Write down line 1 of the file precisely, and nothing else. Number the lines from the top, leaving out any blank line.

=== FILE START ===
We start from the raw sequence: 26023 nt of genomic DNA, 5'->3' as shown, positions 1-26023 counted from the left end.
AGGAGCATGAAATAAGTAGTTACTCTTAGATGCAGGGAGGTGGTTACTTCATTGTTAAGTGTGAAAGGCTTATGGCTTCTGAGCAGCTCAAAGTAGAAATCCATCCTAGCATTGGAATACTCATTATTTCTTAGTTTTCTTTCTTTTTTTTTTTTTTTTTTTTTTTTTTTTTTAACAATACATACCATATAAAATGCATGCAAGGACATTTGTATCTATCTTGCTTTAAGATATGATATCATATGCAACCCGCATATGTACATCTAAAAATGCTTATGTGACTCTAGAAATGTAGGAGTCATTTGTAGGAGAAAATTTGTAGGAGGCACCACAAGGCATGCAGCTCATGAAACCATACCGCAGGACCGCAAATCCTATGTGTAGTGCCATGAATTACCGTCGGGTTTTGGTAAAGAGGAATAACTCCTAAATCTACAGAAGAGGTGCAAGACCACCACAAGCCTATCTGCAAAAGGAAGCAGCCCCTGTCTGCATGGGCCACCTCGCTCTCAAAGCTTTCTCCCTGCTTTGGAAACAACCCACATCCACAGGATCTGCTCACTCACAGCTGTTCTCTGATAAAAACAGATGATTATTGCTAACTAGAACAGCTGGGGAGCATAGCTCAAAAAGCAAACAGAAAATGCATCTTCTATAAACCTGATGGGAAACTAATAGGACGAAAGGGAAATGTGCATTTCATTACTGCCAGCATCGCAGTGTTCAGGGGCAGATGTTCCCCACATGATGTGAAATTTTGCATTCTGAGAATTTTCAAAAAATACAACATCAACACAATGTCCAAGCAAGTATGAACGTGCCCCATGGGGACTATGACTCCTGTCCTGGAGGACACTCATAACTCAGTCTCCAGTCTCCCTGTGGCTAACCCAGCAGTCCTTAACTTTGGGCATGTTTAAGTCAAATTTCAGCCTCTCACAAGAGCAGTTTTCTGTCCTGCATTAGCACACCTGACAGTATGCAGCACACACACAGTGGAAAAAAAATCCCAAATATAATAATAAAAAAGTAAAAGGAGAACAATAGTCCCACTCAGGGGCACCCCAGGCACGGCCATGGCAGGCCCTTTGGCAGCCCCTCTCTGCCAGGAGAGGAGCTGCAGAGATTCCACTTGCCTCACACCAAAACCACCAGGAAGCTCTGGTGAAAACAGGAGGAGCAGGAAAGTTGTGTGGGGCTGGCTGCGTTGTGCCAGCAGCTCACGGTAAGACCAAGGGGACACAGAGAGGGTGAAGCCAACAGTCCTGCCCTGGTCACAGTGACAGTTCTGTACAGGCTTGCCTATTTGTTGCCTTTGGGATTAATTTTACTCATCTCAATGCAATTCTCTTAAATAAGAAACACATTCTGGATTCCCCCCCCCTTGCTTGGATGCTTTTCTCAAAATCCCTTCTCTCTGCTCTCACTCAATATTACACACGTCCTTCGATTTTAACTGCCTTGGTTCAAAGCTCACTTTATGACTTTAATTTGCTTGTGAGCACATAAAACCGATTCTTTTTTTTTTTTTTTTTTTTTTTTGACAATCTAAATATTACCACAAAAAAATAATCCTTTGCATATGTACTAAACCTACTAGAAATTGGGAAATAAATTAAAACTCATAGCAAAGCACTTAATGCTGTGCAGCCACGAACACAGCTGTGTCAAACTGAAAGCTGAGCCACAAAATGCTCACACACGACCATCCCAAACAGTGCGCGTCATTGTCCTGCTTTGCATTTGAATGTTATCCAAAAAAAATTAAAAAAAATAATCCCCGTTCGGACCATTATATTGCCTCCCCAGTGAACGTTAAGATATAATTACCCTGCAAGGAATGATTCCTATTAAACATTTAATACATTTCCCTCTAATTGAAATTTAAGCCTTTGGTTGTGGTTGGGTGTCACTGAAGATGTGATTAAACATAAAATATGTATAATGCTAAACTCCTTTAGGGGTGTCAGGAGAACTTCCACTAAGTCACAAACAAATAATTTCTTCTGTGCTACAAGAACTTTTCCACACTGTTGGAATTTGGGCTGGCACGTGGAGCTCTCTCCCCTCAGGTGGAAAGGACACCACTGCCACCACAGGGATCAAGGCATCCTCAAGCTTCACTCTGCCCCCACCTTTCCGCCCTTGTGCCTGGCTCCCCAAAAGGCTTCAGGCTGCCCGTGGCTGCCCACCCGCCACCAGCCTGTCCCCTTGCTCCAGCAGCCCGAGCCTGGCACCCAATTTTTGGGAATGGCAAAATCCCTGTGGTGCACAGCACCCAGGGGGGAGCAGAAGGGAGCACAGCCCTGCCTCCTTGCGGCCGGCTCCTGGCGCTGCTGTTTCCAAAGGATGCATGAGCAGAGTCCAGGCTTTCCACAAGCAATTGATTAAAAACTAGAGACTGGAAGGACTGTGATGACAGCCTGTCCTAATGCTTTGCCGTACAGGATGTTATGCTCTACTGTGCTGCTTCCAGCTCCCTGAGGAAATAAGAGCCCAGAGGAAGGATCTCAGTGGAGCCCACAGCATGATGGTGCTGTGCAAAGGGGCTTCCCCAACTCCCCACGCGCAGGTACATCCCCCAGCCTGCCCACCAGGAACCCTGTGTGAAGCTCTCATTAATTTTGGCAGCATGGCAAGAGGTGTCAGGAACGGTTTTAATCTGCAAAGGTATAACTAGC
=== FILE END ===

We start from the raw sequence: 26023 nt of genomic DNA, 5'->3' as shown, positions 1-26023 counted from the left end.